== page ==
Over in Lance-land, a post about chilling out after a deadline has mutated (in the comments section) into a discussion of anonymous submission to conferences. My question, which I posted there, is an ethical one.
Often I will go around giving talks about papers that are not yet published. My reason for doing so (and I have come recently to this way of thinking) is that as long as I am not fearful of being scooped, or preempted, giving a talk is how one disseminates work, and asssuming that the paper will get published eventually, this is OK, especially if the work is something I am excited about and want to talk about. Related activities might include submitting an e-print, or putting up a web page etc.
The ethical dilemma is then this: if I am submitting to a double blind review process (that many conferences adopt), is dissemination of the above kind an underhanded way of subverting the anonymity of the review process and should it be avoided at all costs ?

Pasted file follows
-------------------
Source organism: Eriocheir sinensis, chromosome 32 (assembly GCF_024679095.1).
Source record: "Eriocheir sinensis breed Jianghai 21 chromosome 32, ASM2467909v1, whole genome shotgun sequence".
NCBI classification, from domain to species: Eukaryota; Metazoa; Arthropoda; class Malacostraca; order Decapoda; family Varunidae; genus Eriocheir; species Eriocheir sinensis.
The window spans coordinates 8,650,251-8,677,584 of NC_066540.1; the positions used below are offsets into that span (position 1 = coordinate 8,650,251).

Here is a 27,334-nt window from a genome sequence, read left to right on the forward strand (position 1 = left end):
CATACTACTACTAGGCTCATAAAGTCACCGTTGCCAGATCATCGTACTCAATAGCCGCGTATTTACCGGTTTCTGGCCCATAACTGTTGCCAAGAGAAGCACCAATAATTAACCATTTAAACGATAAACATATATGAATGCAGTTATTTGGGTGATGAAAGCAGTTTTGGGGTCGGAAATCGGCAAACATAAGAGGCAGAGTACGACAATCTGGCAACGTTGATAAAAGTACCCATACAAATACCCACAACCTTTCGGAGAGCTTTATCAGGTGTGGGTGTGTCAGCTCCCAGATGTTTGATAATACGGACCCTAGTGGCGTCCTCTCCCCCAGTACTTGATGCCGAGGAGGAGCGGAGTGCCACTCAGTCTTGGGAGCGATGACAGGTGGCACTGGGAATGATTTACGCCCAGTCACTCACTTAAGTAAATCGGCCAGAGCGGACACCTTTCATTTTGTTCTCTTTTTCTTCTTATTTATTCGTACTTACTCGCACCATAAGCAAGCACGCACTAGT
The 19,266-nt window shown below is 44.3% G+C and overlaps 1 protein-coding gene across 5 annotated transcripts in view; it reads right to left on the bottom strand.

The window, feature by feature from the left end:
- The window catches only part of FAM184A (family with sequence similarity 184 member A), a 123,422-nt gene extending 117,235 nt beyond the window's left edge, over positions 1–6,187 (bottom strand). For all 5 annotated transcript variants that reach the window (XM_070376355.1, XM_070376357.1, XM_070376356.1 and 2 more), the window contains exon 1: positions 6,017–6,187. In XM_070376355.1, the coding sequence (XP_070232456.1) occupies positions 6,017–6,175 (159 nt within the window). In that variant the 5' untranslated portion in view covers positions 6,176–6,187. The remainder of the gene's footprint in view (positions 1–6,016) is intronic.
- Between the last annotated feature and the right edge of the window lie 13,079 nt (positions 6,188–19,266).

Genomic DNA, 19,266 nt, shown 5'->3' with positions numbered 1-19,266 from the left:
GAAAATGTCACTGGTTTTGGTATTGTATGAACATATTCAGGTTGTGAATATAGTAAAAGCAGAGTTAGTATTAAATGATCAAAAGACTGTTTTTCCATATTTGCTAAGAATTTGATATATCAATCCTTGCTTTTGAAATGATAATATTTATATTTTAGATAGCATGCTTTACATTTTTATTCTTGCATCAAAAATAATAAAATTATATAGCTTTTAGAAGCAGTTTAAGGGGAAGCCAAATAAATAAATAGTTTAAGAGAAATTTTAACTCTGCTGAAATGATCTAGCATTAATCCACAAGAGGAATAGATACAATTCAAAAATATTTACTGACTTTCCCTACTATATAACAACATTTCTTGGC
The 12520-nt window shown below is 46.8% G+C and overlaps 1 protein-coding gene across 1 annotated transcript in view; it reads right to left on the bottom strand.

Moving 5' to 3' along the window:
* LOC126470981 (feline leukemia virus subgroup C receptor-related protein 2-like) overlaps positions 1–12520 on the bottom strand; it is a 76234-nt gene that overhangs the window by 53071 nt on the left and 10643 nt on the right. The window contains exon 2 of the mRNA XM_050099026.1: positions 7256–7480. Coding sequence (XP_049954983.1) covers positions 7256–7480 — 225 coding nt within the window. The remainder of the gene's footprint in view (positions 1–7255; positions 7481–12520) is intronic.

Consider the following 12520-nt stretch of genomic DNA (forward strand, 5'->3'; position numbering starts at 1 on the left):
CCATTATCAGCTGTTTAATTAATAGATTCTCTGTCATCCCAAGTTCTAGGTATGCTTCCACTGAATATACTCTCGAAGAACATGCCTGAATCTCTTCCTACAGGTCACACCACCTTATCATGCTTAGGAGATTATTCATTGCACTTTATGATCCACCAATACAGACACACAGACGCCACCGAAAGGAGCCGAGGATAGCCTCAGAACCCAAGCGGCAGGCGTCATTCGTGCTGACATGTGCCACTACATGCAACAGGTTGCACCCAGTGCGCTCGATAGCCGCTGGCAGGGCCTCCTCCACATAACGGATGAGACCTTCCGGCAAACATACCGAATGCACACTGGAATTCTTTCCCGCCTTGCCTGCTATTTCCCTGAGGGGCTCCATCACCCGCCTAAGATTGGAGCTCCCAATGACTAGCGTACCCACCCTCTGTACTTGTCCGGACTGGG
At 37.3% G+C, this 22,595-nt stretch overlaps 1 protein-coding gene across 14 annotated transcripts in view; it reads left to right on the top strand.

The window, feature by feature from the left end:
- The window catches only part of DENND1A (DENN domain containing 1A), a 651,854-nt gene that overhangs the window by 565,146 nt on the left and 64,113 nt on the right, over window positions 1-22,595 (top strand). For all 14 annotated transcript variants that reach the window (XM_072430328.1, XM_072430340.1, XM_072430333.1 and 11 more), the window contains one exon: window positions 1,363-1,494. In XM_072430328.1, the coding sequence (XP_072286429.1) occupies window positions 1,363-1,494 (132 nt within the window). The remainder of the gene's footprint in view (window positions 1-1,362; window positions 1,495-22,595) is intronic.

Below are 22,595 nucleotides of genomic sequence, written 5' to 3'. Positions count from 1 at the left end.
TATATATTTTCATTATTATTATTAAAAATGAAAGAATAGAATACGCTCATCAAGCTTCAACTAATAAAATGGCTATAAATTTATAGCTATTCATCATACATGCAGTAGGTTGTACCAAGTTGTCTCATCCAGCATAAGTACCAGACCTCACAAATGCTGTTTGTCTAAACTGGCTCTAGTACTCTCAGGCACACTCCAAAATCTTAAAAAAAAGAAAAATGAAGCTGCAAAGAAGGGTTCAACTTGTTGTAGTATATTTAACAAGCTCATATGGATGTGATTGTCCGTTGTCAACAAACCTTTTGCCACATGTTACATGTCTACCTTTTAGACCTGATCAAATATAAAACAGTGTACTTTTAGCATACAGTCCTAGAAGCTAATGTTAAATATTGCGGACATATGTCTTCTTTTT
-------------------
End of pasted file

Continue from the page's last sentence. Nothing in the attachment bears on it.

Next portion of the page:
Obviously a way out is to just not talk about work under review. However, this doesn't tend to be common practice: many important results have spread long before they were submitted or accepted to a conference. I imagine that some nuance based on the "importance" of the paper might come into play. If I believe that the knowledge of this result will be of great interest to the world at large, then it is ok to talk about it. However, this gets us into a slippery area of reasoning: after all, one doesn't write a paper and submit it to a conference if one believes that the results are of no interest to anyone.